Chevrolet Volt crisis gives General Motors’ recovery plan a nasty electric shock

November 29, 2011

Effervescent General Motors marketing supremo Joel Ewanick now has a lot more on his bulging agenda than reviewing global ad agencies. GM is facing a full-blown image crisis, thanks to its flagship vehicle – the hybrid Chevrolet Volt – having an unfortunate tendency to burst into flames.

I should say it’s not the car itself which is a fault, but the lithium-ion batteries critical to powering it. And “smouldering” rather than “spontaneous combustion” is nearer the mark. Plus, there aren’t, as yet, many recorded cases. Never mind, all the ingredients are there for an outbreak of public hysteria, ventilated by the media.

As with most of these PR crises, the actual threat to human welfare is difficult to assess. Much more certain is the disproportionate negative impact on the manufacturing company’s reputation once the matter has entered the public domain. Especially if the beleaguered company fails the test of  immediate and effective remedial action. A few years ago the self-same problem of lithium-ion batteries catching fire (in this case in laptop computers) caused Dell to instigate the biggest computer product recall in history.

For GM, the Volt crisis could not be more serious. Last Friday, the federal authorities, in the guise of the National Highway Traffic Safety Administration (NHTSA), decided to launch an official investigation. A successful Volt – which is the halo product of GM’s biggest car marque, Chevrolet – is integral to GM’s hopes of recovery, not in numbers sold (heaven forbid, about 6,000 so far!), but in terms of perception as a leading-edge automobile maker.

You may smile at that, but GM’s senior management is deadly serious. Not long ago, Ewanick suggested that Apple, rather than other car-makers, was the benchmark by which his company’s future performance should be judged. The hybrid range has been used to curry public favour and convince the world that GM no longer equals “gas-guzzler.”

And it gets worse. President Obama has made it clear that the e-car is critical to lessening America’s dependency on oil. He wants one million electric vehicles on the road by 2015. What’s good for America is clearly good for GM. But not if the public is put off hybrid technology (of which it is, in any case, sceptical) by the suspicion that batteries may catch fire.

Predictably for a company under siege, GM’s immediate response to  the federal safety investigation was to issue a bland statement stressing the car’s safety – classic procrastination. Its crisis management team has now moved up a gear with the announcement yesterday that GM will provide free loan cars for any owner inconvenienced by a Volt “incident”. I wonder what other measures are on the way.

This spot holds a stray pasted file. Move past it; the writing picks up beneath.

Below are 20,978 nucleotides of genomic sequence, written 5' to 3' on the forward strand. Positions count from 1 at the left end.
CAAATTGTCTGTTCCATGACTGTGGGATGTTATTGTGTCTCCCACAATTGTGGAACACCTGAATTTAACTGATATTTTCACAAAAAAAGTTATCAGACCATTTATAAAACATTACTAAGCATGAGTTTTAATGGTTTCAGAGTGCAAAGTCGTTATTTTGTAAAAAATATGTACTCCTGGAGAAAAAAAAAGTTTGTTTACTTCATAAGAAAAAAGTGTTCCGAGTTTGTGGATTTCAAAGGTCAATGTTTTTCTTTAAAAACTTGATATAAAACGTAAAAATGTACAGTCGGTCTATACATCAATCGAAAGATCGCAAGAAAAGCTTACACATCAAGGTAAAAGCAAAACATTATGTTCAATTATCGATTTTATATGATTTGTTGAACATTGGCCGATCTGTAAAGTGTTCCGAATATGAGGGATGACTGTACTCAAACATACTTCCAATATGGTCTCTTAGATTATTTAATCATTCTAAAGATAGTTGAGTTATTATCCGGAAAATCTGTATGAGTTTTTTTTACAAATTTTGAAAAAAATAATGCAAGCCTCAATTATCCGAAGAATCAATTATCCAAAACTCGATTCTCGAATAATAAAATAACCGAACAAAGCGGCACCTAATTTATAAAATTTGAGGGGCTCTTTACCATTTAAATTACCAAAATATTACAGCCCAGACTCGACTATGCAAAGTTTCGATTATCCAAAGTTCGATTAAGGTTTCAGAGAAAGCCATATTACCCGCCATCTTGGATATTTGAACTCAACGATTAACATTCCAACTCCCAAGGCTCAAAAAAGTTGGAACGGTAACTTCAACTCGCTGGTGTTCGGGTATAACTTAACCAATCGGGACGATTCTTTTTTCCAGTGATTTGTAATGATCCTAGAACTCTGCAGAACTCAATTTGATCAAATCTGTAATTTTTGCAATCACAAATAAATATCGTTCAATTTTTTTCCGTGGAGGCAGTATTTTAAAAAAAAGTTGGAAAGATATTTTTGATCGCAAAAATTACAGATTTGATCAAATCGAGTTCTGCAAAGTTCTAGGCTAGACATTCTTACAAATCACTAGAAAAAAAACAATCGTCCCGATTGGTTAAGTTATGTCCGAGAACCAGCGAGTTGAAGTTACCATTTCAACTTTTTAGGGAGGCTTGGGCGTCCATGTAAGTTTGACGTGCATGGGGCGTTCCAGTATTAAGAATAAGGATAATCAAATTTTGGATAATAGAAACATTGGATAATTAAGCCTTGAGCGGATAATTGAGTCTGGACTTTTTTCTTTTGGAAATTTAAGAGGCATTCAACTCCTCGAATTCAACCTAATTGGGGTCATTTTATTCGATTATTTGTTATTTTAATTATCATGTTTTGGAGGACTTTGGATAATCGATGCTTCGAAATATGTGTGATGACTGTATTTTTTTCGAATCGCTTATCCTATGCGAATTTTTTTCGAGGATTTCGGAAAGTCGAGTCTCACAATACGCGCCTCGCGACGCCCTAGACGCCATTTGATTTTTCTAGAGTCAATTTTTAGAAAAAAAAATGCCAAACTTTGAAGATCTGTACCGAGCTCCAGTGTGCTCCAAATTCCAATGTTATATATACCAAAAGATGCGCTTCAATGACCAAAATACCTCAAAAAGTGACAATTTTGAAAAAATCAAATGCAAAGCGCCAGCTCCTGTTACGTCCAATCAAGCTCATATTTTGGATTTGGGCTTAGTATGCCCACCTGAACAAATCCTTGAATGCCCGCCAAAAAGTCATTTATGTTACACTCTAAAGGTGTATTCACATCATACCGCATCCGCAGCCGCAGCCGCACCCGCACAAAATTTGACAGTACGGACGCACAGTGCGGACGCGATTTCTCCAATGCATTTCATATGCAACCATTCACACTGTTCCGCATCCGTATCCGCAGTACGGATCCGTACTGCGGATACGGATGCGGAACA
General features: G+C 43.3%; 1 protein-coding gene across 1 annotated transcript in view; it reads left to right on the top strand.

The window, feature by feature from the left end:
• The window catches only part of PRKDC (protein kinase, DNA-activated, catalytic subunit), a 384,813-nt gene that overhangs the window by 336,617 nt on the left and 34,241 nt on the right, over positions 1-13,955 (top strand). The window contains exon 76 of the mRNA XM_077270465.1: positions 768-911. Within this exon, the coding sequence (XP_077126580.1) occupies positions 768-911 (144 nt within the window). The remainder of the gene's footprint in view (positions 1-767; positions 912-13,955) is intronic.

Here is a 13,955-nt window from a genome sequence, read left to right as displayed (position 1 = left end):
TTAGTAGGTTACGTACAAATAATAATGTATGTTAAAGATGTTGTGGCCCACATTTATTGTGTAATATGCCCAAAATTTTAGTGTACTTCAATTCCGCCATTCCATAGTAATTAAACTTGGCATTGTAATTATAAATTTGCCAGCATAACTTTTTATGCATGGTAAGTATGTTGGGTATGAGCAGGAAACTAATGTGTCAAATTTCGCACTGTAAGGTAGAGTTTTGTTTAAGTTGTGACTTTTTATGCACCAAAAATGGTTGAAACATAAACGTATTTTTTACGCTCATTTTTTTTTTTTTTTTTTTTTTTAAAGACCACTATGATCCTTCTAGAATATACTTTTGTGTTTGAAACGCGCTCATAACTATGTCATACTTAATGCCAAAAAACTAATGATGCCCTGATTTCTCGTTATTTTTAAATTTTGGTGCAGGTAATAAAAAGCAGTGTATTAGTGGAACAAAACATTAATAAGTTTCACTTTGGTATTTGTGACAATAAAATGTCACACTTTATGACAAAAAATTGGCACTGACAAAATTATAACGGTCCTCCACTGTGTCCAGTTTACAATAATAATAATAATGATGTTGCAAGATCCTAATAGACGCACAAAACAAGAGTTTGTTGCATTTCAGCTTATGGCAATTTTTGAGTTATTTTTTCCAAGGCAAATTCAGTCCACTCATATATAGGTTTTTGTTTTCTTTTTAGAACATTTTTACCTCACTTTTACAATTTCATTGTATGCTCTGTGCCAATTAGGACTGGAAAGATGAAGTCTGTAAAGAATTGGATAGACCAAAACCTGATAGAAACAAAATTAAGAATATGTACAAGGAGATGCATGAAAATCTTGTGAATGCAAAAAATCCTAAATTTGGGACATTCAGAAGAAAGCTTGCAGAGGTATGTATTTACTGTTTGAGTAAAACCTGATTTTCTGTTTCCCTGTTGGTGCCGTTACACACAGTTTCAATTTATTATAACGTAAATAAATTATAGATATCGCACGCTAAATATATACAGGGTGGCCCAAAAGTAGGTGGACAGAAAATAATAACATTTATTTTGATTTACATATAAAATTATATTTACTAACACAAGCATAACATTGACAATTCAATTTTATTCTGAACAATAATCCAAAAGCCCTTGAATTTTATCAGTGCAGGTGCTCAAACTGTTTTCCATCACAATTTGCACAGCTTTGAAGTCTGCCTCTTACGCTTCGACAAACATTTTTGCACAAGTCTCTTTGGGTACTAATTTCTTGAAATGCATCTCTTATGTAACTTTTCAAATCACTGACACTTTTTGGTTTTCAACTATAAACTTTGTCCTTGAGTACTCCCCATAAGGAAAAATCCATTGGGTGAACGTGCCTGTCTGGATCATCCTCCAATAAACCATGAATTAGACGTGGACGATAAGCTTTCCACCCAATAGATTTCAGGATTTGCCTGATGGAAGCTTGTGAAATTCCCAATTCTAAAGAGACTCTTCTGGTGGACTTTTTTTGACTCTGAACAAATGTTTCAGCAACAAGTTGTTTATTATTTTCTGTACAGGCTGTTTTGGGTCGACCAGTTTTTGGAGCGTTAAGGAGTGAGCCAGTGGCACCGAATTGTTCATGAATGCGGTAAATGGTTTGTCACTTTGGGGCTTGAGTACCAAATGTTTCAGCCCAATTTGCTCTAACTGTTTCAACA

In the meantime, GM’s flagship remains firmly anchored in port. The Volt global export-drive has been beached.

Volkswagen – which has hugely benefited from its rival Toyota’s set of reputational issues – will be watching GM’s discomfort with interest. Toyota and GM are its principal competition. VW has come from behind and is now comfortably cruising towards being the world’s largest car-maker.


Regulator cracks down on car makers living in Cloud Cuckoo land

June 11, 2011

The time when the car was simply an internal combustion engine on four rubber tyres that got you from A to B has long since passed. Now it’s a mobile computer, equipped with cloud technology that maps your route automatically, gives you business listings, traffic information, sports news, stock market prices, local petrol station locations, cinema listings, reads out your email and text messages, and much more besides.

No self-respecting car marque is without its patent system. Ford has Sync, General Motors has OnStar. And even Hyundai is about to bring out its own market-challenging product, Blue Link – whose maker ATX also supplies BMW and Toyota.

Hyundai Velostar: One of the first models to get the Blue Link cloud technology launched next year

It’s easy to see why they are so popular. Customers love the gadgets, the systems give the car brand an extra cutting edge, and there’s a tasty aftermarket as well. Some car-makers charge a hefty annual rental for the services. OnStar, for example, costs up to $300. And, while we’re there, let’s not forget the commercial value of local search and location-finding services. Groupons at your local service station anyone?

Unfortunately, automobile telematics – as they are known in the business – are also killers. The top US safety regulator, the National Highway Traffic Safety Administration, reckons that every year thousands of motorists and their passengers end up in the morgue because of needless driver distraction. And what’s more it intends to douse the white heat of technological advancement with some very cold water.

Like Daniel striding among the lions, the NHTSA’s top man David Strickland chose the Telematics Detroit 2011 conference to put this unholy alliance of car and software manufacturers on notice:

“A car is not a mobile device… I’m not in the business of helping people Tweet better… We will not take a backseat while new telematics and infotainment systems are introduced. There is too much distraction of drivers,” he told a dismayed audience.

Wherever the regulator in the top automotive market goes, you can be sure the rest of the world will soon follow.


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